How to refinish window frames

Written by sam orr
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How to refinish window frames
Refinishing a window frame extends the window's life. (old house window image by Kathy Burns from Fotolia.com)

Window maintenance and refinishing is a time-consuming, but important home-maintenance task. Due to weather damage and wear from frequent opening and closing, windows need attention more frequently than the rest of the home. Refinishing wood windows is usually required every five to seven years, but it is time well-spent. Preventive maintenance can postpone costly replacement, while simple caulking and weatherizing contributes to overall home-energy savings.

Skill level:
Moderate

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Things you need

  • Trisodium phosphate (TSP)
  • Scrub brush
  • Putty knife
  • Wood filler
  • Sandpaper, 100-grit or finer
  • Hand sander or palm sander
  • Rubbing alcohol
  • Cleaning supplies
  • Auto-body or two-part epoxy filler compound
  • Epoxy wood hardener
  • Elastomeric caulk
  • Glazing compound
  • Oil-based primer
  • Exterior acrylic paint or wood stain
  • Paintbrushes
  • Dust sheets
  • Ladder

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Instructions

  1. 1

    Wash the painted or stained wood surface with a cleaning product such as TSP (trisodium phosphate) and a scrub brush. TSP removes surface dirt and dulls the paint or varnish to help the new finish adhere.

  2. 2

    Repair minor surface damage, such as holes, small cracks and seams or gouges. Apply latex patching and filling compounds to painted wood surfaces. Repair stained wood window frames with a filler compound tinted to match the stain you plan to use. Apply filler products with a putty knife. Remove any excess compound. Allow the filler to dry, then sand it lightly with fine-grit sandpaper.

  3. 3

    Remove loose and chipping paint with a putty knife. Sand the surface lightly with a hand sander or electric palm sander to remove surface gloss and promote adhesion of the new paint or stain to the old window frame. Remove all of the previous finish to expose bare wood, if desired. Wipe off the sanding dust with a damp, clean cloth. Allow the window frame to dry.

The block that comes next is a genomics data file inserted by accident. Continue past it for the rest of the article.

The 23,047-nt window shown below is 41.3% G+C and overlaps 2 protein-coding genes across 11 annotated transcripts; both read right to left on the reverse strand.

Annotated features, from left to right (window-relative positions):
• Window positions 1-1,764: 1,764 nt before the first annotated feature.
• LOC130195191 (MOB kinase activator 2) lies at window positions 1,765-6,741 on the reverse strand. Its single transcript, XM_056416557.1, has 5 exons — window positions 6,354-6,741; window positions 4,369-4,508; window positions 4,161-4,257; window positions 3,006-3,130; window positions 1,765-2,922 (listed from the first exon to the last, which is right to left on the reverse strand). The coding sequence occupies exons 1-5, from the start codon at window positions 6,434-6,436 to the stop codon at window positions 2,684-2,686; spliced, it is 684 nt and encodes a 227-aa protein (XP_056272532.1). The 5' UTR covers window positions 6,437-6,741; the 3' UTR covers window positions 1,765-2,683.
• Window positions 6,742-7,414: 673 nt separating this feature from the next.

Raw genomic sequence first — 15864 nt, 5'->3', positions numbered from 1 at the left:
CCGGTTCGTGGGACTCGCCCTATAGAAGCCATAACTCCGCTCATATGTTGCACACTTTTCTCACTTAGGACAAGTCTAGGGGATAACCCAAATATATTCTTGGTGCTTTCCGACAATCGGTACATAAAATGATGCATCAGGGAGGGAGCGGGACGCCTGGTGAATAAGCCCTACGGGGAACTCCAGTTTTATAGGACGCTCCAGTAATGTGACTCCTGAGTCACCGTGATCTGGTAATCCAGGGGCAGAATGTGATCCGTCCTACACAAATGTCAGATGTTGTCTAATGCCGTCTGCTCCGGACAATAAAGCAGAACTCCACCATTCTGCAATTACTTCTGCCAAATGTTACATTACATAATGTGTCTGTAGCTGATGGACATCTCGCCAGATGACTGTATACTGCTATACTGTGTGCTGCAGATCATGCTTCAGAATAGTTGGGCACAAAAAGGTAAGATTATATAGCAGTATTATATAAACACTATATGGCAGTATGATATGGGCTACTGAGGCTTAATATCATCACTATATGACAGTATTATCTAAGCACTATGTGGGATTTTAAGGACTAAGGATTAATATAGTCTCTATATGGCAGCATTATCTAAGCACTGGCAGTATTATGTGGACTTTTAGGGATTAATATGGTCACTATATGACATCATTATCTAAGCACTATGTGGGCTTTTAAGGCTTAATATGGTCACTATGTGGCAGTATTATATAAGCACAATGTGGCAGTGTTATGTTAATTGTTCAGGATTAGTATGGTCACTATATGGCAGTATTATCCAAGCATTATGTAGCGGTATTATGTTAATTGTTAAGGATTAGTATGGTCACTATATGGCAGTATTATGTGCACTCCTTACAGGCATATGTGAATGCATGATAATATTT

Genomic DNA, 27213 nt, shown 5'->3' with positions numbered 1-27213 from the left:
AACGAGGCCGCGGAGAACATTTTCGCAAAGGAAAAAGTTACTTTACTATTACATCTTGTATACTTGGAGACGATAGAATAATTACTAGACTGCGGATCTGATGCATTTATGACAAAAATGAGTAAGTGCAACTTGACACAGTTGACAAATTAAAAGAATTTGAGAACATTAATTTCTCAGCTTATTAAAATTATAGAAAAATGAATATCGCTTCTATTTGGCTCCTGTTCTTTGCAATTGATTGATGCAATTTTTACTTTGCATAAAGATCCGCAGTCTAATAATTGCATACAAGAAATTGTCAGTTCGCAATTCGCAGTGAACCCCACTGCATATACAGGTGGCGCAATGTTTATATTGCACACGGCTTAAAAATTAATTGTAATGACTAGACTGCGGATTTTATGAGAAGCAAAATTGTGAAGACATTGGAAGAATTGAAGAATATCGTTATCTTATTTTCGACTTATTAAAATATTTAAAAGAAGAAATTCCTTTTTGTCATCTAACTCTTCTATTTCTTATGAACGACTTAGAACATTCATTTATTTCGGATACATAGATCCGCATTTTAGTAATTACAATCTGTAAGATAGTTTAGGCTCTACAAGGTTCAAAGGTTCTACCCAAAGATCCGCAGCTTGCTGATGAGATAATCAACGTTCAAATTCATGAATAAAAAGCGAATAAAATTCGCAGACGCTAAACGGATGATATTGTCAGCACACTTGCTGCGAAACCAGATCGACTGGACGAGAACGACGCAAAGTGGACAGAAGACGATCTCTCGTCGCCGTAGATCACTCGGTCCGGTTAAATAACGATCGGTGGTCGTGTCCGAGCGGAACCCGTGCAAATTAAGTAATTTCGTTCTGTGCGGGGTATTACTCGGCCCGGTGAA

4. 4

    Restore small rotting sections of the wood frame by carefully removing crumbling wood with a putty knife. Saturate the damaged area with an epoxy wood hardener. Allow it to dry, following the manufacturer's instructions. Overfill the exposed area with an auto-body filler or two-part epoxy filler and allow it to dry according to the label directions.Sand the filled area to match the existing surface.

  5. 5

    Prime all exposed wood areas, including the repaired areas, with a quick-drying, oil-based primer. Paint the entire frame and sash with this primer only if any paint or varnish remaining on the wood is oil-based and the window frame will be painted with an oil or acrylic paint.

  6. 6

    Apply caulk and glazing compounds as needed after the oil-based primer has completely dried. Fill all gaps with an elastomeric caulk. Replace missing glazing compound around the window glass, following the product instructions. Allow the caulk and glazing to dry for 24 hours.

  1. 1

    Choose an oil-based or acrylic paint for exterior surfaces. Remove the window sash if possible to expose the entire frame and make painting easier.

  2. 2

    Paint double-hung sash windows by coating the inner sashes first. Open and partially overlap both sashes. Paint the exposed inner sash and the entire face of the outer sash. Allow the paint to dry. Reverse the sashes to expose the unpainted inner sash area. Paint the inner sash. Paint the outer frame in two sections. Lower both sashes and paint the upper section and jamb; then raise both sashes and paint the lower frame section.

  3. 3

    Open casement windows. Paint the top and bottom edges of the window sash first. Allow the paint to dry. Close the window and paint the frame.

Tips and warnings

  • After a general cleaning with TSP, use a bleach solution -- 1 part bleach to 3 parts water -- to destroy mould on window frames. Allow the bleach solution to remain on the surface for several minutes and rinse thoroughly.
  • Wood hardeners are available in one- or two-part formulations. Formulations with higher epoxy content are more expensive, but also are more effective.
  • Small power sanders and palm sanders are preferred for sanding large areas or multiple windows as they save time and work effectively. Reserve hand sanding for small jobs, such as corners and edge areas meeting the glass surface.
  • Use rubbing alcohol to remove paint or varnish dust from exposed wood before applying new stain or varnish. Rubbing alcohol dries quickly and does not saturate the wood or raise and soften the wood grain.
  • Overlap primer and paint slightly onto the window glass to form a seal. Remove the dried paint with a single-edge razor blade. Apply a thin strip of clear caulk along the seam between the window glass and wooden frame.
  • Lead-based paints pose severe health hazards when sanding or stripping surfaces that contain these paints. Treat any surface painted before 1978 as potentially lead-based and have it tested.
  • Dispose of paint, solvents and waste materials properly. Contact local city or county offices for approved disposal methods and sites in your area.

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